We have Covid data, now we want dates – so why are we still waiting?
SO, why are we waiting?
The death rate is near single figures and below average, the most vulnerable are jabbed and effectively immune, NHS wards are empty and the R-rate remains low despite schools reopening.
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We have all the data we need — now what about dates?
Why are we sticking to a lockdown timetable drawn up during dire but mistaken predictions of a third Covid wave?
Christmas was canned and now we’ve kissed goodbye to our second Easter in a row.
Cynicism is setting in.
People are openly breaking the “rules”, which automatically makes them redundant.
America, by contrast, is the Land of the Free.
Anyone with two jabs can travel.
Fully vaccinated foreigners don’t need to quarantine and passengers can board a plane without a test.
For all our cherished civil liberties, we are banned from meeting pals and relatives indoors even if everyone’s had both jabs.
It is inhumane, degrading and cruel.
There is no logical or medical reason why lockdown cannot be lifted.
Yet we now face a bizarre new form of apartheid, dividing people who carry the right papers and those who do not.
Vaccination passports are a disaster in the making.
We will live to regret an invasion of privacy which will extend way beyond this Covid nightmare and into 24/7 surveillance at the touch of a computer screen.
We are stumbling into a dystopian future where, if authorities choose, our every move and conversation can be monitored, even in our own homes.
Snooping has come a long way since George Orwell’s Soviet-style “Big Brother” eavesdropping on cowed citizens.
Robot technology and artificial intelligence are in their infancy.
REIGN OF TERROR
We had a narrow escape last year by ditching Communist China’s Huawei 5G hardware.
But you need only look at Hong Kong and the evil use of face-recognition technology to see how spying on the public is the new normal.
We may feel safe today, but surrender too much power to faceless officialdom and no intimate detail of our private lives will remain secret from a prying future government.
Michael Gove’s passports brainwave, sketched out in a newspaper column, was greeted with howls of fury from its usually supportive readers.
Voters have learned to be suspicious of any intervention dreamed up by Sage scientists using Covid as an excuse to expand state control.
It was “Bonking Boffin” Neil Ferguson whose report terrified us into the first lockdown with his shroud-waving fantasy of up to 500,000 corpses over the next two years if no measures were put in place.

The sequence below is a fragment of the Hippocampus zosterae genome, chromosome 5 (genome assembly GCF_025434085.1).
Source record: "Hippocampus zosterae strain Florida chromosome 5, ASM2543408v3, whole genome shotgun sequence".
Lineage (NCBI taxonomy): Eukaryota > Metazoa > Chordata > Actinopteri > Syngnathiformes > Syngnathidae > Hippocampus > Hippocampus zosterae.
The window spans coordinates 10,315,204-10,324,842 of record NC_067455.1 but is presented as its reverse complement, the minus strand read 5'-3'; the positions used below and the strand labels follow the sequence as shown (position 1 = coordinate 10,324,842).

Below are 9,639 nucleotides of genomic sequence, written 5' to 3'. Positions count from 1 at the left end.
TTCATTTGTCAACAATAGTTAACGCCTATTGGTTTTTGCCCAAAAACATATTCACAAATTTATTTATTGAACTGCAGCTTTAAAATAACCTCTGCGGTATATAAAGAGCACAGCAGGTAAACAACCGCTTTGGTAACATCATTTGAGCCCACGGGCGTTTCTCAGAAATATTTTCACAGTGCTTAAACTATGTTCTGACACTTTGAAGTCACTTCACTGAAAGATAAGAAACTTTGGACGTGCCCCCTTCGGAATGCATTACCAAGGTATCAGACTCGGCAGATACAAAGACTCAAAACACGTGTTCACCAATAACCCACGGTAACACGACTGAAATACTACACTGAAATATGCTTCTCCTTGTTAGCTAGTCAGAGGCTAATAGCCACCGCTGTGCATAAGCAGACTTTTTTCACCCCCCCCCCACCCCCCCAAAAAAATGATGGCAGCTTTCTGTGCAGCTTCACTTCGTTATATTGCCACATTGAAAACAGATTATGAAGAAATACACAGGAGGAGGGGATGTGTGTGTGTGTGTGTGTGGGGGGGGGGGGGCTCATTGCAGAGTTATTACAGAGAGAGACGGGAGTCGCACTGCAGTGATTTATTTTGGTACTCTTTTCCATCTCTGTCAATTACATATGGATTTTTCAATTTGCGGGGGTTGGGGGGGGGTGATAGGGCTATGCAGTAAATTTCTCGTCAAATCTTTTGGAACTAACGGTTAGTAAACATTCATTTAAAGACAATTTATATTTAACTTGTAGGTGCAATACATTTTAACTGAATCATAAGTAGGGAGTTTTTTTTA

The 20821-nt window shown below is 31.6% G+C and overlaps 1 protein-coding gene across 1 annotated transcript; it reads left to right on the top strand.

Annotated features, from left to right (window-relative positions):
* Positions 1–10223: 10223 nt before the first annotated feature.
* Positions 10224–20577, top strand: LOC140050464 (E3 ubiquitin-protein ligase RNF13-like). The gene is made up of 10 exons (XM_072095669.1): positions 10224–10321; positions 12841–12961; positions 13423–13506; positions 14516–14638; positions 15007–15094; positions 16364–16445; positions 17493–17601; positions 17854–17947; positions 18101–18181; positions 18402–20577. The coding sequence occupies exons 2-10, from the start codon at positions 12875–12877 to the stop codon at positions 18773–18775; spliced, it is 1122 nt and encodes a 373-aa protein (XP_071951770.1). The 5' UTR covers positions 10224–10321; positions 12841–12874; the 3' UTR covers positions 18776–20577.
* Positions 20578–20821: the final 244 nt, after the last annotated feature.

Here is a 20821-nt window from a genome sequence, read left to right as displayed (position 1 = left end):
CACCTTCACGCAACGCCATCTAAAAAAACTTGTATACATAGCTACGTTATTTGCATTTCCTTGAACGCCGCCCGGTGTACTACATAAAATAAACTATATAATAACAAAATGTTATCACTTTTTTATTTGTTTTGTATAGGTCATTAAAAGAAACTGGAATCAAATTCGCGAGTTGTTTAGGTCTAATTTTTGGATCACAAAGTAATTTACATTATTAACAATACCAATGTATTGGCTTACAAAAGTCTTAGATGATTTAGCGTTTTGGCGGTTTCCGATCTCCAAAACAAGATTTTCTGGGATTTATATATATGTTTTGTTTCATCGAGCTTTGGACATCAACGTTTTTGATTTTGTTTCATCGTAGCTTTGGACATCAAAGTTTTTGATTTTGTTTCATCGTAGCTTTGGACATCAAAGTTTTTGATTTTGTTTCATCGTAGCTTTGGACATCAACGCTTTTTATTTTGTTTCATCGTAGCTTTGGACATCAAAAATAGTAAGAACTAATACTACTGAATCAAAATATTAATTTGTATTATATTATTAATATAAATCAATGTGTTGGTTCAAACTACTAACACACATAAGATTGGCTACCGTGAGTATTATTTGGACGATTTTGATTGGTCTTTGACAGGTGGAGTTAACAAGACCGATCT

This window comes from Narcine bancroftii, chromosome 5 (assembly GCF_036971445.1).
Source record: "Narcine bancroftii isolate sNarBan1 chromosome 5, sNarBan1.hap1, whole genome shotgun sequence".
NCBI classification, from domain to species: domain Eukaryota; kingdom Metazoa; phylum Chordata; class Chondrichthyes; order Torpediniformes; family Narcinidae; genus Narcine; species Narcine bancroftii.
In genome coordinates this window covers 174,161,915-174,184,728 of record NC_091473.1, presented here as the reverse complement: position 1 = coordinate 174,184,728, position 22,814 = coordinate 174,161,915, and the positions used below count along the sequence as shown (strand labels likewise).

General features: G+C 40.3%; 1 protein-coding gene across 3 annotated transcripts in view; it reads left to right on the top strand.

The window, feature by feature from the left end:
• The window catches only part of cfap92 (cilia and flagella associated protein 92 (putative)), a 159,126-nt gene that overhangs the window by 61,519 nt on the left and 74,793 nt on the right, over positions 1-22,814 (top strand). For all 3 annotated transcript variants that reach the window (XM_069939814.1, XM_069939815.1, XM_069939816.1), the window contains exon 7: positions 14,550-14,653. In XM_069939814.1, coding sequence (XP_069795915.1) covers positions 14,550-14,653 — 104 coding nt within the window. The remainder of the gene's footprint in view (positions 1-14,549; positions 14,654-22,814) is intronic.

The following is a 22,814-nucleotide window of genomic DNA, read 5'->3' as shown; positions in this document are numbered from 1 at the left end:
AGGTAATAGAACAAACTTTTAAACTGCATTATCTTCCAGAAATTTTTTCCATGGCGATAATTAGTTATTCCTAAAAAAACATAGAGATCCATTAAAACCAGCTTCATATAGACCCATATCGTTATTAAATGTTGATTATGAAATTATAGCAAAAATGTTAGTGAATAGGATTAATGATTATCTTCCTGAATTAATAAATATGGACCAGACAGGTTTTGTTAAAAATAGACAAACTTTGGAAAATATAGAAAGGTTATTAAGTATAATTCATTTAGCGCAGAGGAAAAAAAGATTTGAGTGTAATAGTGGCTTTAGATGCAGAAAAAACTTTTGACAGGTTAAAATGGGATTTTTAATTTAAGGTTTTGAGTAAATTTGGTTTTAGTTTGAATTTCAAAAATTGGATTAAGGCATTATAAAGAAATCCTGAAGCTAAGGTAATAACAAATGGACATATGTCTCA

Indeed, Ferguson admitted Sage could never have got away with lockdown at all but for Italy’s panicky decision to follow China and turn Lombardy into Fort Knox.
There is an awful lot of politics in Sage.
His married lockdown lover Antonia Staats is an avowed left-wing campaigner, so you might guess where his sympathies lie.
Another key figure is Prof Susan Michie, a behavioural scientist, who says people can be manipulated with stick-and-carrot psycho tactics, the so-called Nudge Theory.
Ms Michie, by the way, is a Corbynite Marxist campaigner and paid-up member of the British Communist Party.
An all-powerful state holds no terror for her.
Alleged “scare tactics” by Sage scientists have now sparked a formal complaint by fellow psychologists to their professional body over the ethics of what is being said.
Members are accused of using “covert psychological strategies” — concealing important facts and statistics — to manipulate public behaviour.
The BBC helped work this reign of terror with reporter Clive Myrie’s notorious TV tour of Covid wards, intoning: “We’re all scared . . . we’re all scared.”
Whenever jabs are shown to be working their magic, medical and scientific chiefs Chris Whitty and Sir Patrick Vallance pop up to warn of fresh spikes and dangerous new variants.
Scare stories like this have been swallowed by trusting and compliant voters.
But faith in politicians is fragile.
It is unlikely to survive the devastating consequences of 18 months of lockdown.
News that 200,000 children are leaving primary school unable to read and write is just another permanent scar on our society.
Once we begin to raise our eyes and see the needless carnage of lost jobs, padlocked shops, untreated cancer, heart and kidney patients and casualties in mental health, we may ask if the destruction was a price worth paying.
IT would be interesting to know which bits of Tony Sewell’s riveting report on race and inequality Boris Johnson does not agree with.
The Prime Minister did not specify, but his refusal to give it unequivocal backing casts a shadow over a refreshingly frank appraisal of modern Britain in a post-colonial world.
The report, by a team of mostly non-white experts with a remarkable range of front-line experience, was instantly attacked by a race industry which feeds on discord.
It revealed disobliging facts about the contribution some communities make to their own inequality, as well as hard-won success stories.
For some, though, even the plain, unvarnished truth is somehow racist.
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